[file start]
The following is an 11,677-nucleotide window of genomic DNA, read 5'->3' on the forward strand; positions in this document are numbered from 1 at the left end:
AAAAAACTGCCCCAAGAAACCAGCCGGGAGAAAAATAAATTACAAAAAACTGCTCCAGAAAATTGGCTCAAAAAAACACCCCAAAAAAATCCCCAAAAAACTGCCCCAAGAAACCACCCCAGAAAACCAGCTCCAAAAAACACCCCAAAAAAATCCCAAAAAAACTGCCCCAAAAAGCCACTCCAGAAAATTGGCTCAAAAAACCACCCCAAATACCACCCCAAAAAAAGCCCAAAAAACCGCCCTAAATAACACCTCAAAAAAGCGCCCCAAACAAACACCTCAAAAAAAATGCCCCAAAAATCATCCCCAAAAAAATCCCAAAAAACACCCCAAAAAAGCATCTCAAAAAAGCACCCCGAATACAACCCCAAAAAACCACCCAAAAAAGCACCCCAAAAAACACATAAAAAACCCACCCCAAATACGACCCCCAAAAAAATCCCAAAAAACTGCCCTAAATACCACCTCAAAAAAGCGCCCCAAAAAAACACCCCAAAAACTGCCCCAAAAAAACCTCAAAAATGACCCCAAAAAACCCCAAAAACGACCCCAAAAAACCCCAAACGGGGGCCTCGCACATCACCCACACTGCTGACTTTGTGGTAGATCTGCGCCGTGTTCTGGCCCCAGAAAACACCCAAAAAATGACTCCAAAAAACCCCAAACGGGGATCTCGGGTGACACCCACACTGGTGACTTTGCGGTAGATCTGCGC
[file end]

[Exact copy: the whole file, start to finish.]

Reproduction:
The following is an 11,677-nucleotide window of genomic DNA, read 5'->3' on the forward strand; positions in this document are numbered from 1 at the left end:
AAAAAACTGCCCCAAGAAACCAGCCGGGAGAAAAATAAATTACAAAAAACTGCTCCAGAAAATTGGCTCAAAAAAACACCCCAAAAAAATCCCCAAAAAACTGCCCCAAGAAACCACCCCAGAAAACCAGCTCCAAAAAACACCCCAAAAAAATCCCAAAAAAACTGCCCCAAAAAGCCACTCCAGAAAATTGGCTCAAAAAACCACCCCAAATACCACCCCAAAAAAAGCCCAAAAAACCGCCCTAAATAACACCTCAAAAAAGCGCCCCAAACAAACACCTCAAAAAAAATGCCCCAAAAATCATCCCCAAAAAAATCCCAAAAAACACCCCAAAAAAGCATCTCAAAAAAGCACCCCGAATACAACCCCAAAAAACCACCCAAAAAAGCACCCCAAAAAACACATAAAAAACCCACCCCAAATACGACCCCCAAAAAAATCCCAAAAAACTGCCCTAAATACCACCTCAAAAAAGCGCCCCAAAAAAACACCCCAAAAACTGCCCCAAAAAAACCTCAAAAATGACCCCAAAAAACCCCAAAAACGACCCCAAAAAACCCCAAACGGGGGCCTCGCACATCACCCACACTGCTGACTTTGTGGTAGATCTGCGCCGTGTTCTGGCCCCAGAAAACACCCAAAAAATGACTCCAAAAAACCCCAAACGGGGATCTCGGGTGACACCCACACTGGTGACTTTGCGGTAGATCTGCGC